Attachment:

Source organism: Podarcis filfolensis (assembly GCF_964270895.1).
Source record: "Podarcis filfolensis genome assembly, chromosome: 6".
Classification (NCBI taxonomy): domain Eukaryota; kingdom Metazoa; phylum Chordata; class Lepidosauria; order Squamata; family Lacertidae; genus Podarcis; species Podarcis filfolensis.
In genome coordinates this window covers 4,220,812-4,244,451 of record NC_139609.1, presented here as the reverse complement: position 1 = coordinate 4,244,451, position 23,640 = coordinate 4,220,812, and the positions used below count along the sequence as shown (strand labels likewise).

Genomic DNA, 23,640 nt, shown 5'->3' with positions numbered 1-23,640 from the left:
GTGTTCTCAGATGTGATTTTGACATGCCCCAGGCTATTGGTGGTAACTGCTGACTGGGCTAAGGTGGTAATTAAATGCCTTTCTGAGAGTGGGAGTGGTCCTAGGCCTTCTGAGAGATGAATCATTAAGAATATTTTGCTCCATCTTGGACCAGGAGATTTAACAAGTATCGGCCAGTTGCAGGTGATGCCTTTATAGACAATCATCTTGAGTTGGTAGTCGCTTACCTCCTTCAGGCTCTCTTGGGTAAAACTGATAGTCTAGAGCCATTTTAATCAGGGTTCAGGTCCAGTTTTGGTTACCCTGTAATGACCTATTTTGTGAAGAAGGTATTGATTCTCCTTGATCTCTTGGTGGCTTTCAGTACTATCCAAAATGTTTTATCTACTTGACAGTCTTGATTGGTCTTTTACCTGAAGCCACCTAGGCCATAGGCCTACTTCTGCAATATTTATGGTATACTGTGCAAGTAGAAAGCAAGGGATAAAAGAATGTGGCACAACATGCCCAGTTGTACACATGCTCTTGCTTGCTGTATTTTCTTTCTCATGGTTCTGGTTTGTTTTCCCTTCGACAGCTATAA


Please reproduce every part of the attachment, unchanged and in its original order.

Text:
Source organism: Podarcis filfolensis (assembly GCF_964270895.1).
Source record: "Podarcis filfolensis genome assembly, chromosome: 6".
Classification (NCBI taxonomy): domain Eukaryota; kingdom Metazoa; phylum Chordata; class Lepidosauria; order Squamata; family Lacertidae; genus Podarcis; species Podarcis filfolensis.
In genome coordinates this window covers 4,220,812-4,244,451 of record NC_139609.1, presented here as the reverse complement: position 1 = coordinate 4,244,451, position 23,640 = coordinate 4,220,812, and the positions used below count along the sequence as shown (strand labels likewise).

Genomic DNA, 23,640 nt, shown 5'->3' with positions numbered 1-23,640 from the left:
GTGTTCTCAGATGTGATTTTGACATGCCCCAGGCTATTGGTGGTAACTGCTGACTGGGCTAAGGTGGTAATTAAATGCCTTTCTGAGAGTGGGAGTGGTCCTAGGCCTTCTGAGAGATGAATCATTAAGAATATTTTGCTCCATCTTGGACCAGGAGATTTAACAAGTATCGGCCAGTTGCAGGTGATGCCTTTATAGACAATCATCTTGAGTTGGTAGTCGCTTACCTCCTTCAGGCTCTCTTGGGTAAAACTGATAGTCTAGAGCCATTTTAATCAGGGTTCAGGTCCAGTTTTGGTTACCCTGTAATGACCTATTTTGTGAAGAAGGTATTGATTCTCCTTGATCTCTTGGTGGCTTTCAGTACTATCCAAAATGTTTTATCTACTTGACAGTCTTGATTGGTCTTTTACCTGAAGCCACCTAGGCCATAGGCCTACTTCTGCAATATTTATGGTATACTGTGCAAGTAGAAAGCAAGGGATAAAAGAATGTGGCACAACATGCCCAGTTGTACACATGCTCTTGCTTGCTGTATTTTCTTTCTCATGGTTCTGGTTTGTTTTCCCTTCGACAGCTATAA